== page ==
Talking about adoption can be difficult no matter how you are involved in it. Preparing yourself to talk about adoption depends on whether you are the adoptee, the birth parents, the adoptive parents, or are a third party. To talk about adoption, learn everything you can about the process, including how it relates to you and how the person you're talking to might be experiencing it differently than you are. Here's how to prepare yourself to talk about adoption:
- Understand the process from each perspective. Everyone going through an adoption feels different emotions at every step of the process. Understand the range of emotions they may be feeling. It will be difficult to talk about emotion if you can't understand what the other person is going through.
- Learn the terminology. The language of adoption is constantly evolving. For example, some may refer to a "birth mom," while for others it's "first mom." You'll also need an understanding of the various steps of the adoption process, such as the home study.
- Learn the dos and don'ts. Adults who are involved in the adoption process should learn the etiquette around it. For example, there may be certain facts that you shouldn't disclose bluntly to the child being adopted. You adoption agency can walk you through the process and give you a few guidelines for talking about adoption.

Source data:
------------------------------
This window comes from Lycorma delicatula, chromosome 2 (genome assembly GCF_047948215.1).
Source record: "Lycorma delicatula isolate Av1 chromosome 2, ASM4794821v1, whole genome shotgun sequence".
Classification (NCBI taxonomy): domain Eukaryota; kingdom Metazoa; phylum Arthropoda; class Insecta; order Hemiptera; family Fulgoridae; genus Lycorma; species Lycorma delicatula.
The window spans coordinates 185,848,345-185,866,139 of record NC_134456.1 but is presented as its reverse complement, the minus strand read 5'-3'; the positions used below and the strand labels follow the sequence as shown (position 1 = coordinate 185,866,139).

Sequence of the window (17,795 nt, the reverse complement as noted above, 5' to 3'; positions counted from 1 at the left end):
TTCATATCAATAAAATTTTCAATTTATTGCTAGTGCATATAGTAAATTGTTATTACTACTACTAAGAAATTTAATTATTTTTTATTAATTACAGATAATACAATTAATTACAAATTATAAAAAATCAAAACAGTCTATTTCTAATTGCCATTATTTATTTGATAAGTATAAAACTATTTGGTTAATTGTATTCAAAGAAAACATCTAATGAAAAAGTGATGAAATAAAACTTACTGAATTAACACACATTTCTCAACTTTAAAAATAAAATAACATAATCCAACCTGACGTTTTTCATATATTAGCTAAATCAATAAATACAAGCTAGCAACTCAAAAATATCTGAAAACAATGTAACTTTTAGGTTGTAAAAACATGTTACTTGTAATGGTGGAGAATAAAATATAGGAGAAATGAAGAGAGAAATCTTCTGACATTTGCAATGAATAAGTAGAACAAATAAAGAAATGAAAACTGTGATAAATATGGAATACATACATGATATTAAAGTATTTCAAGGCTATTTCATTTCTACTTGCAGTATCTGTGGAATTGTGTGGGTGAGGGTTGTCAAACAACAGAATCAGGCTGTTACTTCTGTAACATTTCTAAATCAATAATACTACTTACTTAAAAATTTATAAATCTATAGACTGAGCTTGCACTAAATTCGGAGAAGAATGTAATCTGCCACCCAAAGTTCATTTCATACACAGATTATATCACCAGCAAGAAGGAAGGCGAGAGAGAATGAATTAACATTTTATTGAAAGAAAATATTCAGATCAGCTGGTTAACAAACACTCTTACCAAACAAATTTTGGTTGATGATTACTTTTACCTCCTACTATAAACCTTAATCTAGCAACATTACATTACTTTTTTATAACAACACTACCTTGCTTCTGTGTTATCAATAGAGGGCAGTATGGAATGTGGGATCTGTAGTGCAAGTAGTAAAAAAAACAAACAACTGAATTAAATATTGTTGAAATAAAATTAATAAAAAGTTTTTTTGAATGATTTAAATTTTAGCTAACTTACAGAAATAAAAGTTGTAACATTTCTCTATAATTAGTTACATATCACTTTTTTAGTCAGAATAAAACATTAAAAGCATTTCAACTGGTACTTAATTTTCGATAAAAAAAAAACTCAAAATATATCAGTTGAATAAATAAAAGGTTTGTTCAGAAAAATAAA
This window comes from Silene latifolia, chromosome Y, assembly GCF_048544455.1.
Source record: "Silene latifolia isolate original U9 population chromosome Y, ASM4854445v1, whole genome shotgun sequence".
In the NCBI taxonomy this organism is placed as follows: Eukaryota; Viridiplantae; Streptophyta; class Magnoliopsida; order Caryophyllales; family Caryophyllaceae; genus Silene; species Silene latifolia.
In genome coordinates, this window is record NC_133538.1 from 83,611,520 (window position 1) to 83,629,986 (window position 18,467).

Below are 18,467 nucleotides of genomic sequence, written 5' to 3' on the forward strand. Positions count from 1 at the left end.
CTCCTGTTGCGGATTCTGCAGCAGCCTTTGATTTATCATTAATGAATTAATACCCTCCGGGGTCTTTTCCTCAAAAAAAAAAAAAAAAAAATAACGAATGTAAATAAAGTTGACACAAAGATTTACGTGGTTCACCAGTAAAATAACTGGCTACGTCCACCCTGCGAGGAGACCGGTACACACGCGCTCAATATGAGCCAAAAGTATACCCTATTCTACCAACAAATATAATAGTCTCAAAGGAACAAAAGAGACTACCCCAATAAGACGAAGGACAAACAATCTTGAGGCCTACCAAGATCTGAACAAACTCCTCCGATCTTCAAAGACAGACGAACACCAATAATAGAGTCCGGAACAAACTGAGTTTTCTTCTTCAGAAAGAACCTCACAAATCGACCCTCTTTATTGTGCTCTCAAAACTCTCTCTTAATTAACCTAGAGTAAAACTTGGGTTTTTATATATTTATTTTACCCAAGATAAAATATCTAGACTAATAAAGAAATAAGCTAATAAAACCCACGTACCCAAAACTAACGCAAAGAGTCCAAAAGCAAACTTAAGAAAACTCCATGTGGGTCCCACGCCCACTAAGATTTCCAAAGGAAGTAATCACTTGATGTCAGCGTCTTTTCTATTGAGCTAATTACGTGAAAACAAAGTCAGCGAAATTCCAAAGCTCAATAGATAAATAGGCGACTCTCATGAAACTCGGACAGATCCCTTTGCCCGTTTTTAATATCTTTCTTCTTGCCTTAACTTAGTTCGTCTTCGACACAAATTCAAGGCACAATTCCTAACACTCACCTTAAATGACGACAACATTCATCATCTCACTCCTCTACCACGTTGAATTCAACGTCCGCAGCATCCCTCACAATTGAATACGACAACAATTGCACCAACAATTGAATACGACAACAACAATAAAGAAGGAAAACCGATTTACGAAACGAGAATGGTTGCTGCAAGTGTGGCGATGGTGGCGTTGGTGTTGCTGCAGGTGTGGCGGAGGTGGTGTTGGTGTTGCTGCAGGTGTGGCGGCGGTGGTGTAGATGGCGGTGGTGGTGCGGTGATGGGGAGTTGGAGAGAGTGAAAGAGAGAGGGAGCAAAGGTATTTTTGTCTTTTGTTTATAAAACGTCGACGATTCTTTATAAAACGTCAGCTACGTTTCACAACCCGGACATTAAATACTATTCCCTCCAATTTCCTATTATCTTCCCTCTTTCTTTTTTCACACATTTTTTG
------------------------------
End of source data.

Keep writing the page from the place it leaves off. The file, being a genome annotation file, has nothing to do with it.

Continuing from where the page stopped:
- Ask questions. Never be afraid to ask questions about the process so that you are better prepared to talk about it. In fact, in many cases talking about adoption begins with asking questions.
- Keep a journal. Journaling your thoughts can help you organize them and put them into words, helping you feel more prepared to talk face-to-face. Plus, having a journal to look back on can be very useful when trying to look back over the process as it is coming to completion.
- Join an online community. Online adoption support groups are a great resource for talking about adoption. In fact, discussing these issues in online groups is a great way to prepare yourself to talk about adoption in real life.
- Start small. When talking about adoption with children, start with simple questions that allow them to express their feelings.
- Talk to a counselor. If you want to talk about adoption but don't have anyone you feel you can talk to about it, consider consulting a counselor who can help you work through your feelings or prepare yourself to talk about adoption with others involved in it.
Talking about adoption can be hard for everyone. The process is often confusing, and there are a lot of emotional ups and downs. Though talking about it is necessary, many people just don't know where to begin.